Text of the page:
Alternative-school links grow on Camden board

Milagros Torres, whose daughter Felicia was bullied at school, now backs alternative schools. RICHARD KAUFFMAN / Staff
Milagros Torres, whose daughter Felicia was bullied at school, now backs alternative schools. RICHARD KAUFFMAN / Staff
Posted: May 21, 2012

Milagros Torres joined a chorus of parents advocating for alternatives to public schools in Camden after her 9-year-old daughter was attacked in March by bullies in a Thomas H. Dudley Elementary School bathroom.

Moneke Ragsdale, however, says it was the Lanning Square School, a traditional, public elementary school, that made sure her son Eric Lee wouldn’t fall behind. Lee, now 19, went on to graduate with honors from Camden High School, just finished his first year at Camden County College, and hopes to go on to medical school.

The Camden City School Board — including two new members sworn in Wednesday and immediately confronted with the task of replacing departing Superintendent Bessie LaFra Young — will have to navigate this kind of divide among parents as it weighs how to improve the learning environment for children in a city beset by poverty, crime, and struggling public schools.

Several so-called Renaissance schools, an alternative to traditional public schools akin to charters, are seeking approval, and their prospects likely improved substantially since at least four of the nine board members have links to alternative schools.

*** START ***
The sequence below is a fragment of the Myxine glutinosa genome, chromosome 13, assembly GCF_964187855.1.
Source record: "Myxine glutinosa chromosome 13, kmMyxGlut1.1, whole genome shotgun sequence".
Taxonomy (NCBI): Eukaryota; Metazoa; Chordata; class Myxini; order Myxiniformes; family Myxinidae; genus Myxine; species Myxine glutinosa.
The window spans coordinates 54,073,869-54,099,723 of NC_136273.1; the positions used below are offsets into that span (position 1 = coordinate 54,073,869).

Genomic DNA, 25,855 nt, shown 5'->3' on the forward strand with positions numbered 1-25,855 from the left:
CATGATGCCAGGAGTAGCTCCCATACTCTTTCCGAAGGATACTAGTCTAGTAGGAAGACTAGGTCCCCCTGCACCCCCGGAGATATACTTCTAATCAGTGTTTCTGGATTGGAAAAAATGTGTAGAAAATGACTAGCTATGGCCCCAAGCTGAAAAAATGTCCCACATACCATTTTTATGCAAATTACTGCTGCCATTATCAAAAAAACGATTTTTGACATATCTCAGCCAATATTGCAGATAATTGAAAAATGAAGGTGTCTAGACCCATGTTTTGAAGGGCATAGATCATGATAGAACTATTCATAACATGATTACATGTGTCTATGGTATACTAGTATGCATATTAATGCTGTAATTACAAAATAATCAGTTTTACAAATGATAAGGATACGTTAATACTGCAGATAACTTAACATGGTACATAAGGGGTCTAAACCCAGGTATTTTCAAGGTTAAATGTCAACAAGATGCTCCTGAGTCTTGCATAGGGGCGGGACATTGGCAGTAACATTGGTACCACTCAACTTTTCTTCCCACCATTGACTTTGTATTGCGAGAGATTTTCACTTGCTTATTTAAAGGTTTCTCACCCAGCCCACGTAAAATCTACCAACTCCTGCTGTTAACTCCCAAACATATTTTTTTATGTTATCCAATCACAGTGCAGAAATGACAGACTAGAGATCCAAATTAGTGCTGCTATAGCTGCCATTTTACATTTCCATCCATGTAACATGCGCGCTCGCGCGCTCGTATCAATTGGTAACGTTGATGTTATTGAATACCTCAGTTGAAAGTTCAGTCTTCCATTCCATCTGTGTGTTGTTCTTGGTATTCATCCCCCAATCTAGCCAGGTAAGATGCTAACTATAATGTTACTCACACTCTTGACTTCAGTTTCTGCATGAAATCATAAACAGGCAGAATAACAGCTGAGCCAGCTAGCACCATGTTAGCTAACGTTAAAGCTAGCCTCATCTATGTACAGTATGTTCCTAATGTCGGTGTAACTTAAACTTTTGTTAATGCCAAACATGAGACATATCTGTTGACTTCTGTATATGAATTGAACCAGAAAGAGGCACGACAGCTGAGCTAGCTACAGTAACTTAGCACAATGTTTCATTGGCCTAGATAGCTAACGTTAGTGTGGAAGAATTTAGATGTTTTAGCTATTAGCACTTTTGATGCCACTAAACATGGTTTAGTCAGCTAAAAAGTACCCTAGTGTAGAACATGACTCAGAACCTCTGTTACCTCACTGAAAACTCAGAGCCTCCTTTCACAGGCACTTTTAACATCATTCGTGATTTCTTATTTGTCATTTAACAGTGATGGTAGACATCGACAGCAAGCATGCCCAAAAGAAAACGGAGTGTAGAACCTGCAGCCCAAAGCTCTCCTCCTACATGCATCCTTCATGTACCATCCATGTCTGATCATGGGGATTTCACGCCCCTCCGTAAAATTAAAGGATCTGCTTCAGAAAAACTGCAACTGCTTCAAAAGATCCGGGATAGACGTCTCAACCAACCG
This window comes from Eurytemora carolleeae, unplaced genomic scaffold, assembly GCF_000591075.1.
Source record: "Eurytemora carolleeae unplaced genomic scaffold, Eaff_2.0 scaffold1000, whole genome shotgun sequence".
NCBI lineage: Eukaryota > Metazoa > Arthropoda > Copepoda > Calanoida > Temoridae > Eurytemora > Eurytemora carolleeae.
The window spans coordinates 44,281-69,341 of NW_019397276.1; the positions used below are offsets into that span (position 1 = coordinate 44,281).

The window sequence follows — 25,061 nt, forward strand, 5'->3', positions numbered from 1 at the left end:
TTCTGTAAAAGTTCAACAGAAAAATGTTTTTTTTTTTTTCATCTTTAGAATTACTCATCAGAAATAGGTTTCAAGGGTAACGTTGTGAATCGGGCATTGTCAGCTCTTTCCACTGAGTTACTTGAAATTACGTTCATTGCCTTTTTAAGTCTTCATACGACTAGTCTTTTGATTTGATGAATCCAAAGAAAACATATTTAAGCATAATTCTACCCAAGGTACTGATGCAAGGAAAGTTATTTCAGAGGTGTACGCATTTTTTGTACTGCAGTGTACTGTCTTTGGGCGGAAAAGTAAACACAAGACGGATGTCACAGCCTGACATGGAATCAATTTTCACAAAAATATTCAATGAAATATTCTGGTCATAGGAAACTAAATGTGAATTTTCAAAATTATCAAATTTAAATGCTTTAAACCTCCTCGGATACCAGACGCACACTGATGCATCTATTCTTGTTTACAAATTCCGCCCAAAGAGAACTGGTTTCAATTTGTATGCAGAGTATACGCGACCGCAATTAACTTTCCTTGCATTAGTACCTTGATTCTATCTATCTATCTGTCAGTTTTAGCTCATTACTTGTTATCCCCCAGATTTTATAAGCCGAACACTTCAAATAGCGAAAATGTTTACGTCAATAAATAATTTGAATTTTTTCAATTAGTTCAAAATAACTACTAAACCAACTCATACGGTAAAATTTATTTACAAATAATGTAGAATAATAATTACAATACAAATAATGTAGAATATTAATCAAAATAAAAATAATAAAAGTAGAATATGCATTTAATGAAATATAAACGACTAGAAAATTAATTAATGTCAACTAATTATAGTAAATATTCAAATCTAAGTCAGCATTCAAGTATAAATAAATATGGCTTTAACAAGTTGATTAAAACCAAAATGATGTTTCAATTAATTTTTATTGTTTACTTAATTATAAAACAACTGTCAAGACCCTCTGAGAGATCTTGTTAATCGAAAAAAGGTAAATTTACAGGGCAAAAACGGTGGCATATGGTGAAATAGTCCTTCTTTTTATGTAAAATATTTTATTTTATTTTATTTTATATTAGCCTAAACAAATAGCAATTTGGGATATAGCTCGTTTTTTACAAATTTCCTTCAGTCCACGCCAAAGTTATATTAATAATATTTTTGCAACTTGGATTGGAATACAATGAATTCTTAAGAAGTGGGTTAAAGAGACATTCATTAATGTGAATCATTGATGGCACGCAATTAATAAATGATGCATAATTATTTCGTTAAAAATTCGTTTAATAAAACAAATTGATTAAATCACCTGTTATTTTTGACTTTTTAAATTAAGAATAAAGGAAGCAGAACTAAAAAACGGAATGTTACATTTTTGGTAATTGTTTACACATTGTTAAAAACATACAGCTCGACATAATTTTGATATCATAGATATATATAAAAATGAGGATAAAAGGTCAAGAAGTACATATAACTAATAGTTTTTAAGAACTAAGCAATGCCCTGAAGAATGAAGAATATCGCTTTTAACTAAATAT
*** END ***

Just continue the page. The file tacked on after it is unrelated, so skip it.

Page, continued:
“Charters are coming, and charters will be part of our district. ... We need more collaboration” between charters and the district, said board member Kathryn Ribay, a science teacher at Collingswood High School, who was appointed to the board a year ago. Ribay served on the ad hoc committee to prepare the district’s request for proposals for Renaissance schools that was posted Friday.

Ribay’s husband, Randy Ribay, is a teacher at Boys Latin Charter School in Philadelphia and a founding board member of City Invincible Charter School, scheduled to open in September in Camden.

Several other board members also have connections to either charter schools or Renaissance schools.

Brian E. Turner, a city lawyer who grew up in Camden and graduated from Moorestown Friends School, was on the founding board of Charter School for Global Leadership, which is tentatively scheduled to open in September in Camden. Turner said he resigned from the charter board Wednesday before being sworn in to the city school board.

Board member Felicia Reyes-Morton is a 2006 graduate of Camden Academy Charter School. “They are more of a college preparatory school,” she said, expressing her admiration for charters.

Board member Martha Wilson said she planned to abstain from Renaissance votes as the wife of Assemblyman Gilbert “Whip” Wilson (D., Camden), who cosponsored the state Urban Hope Act that allows nonprofit entities to operate these schools in urban areas such as Camden.

Renaissance schools can receive up to 95 percent of per-pupil tax dollars that go to traditional public schools and may hire private companies, without bids, for a range of services, including staffing, management, and bookkeeping.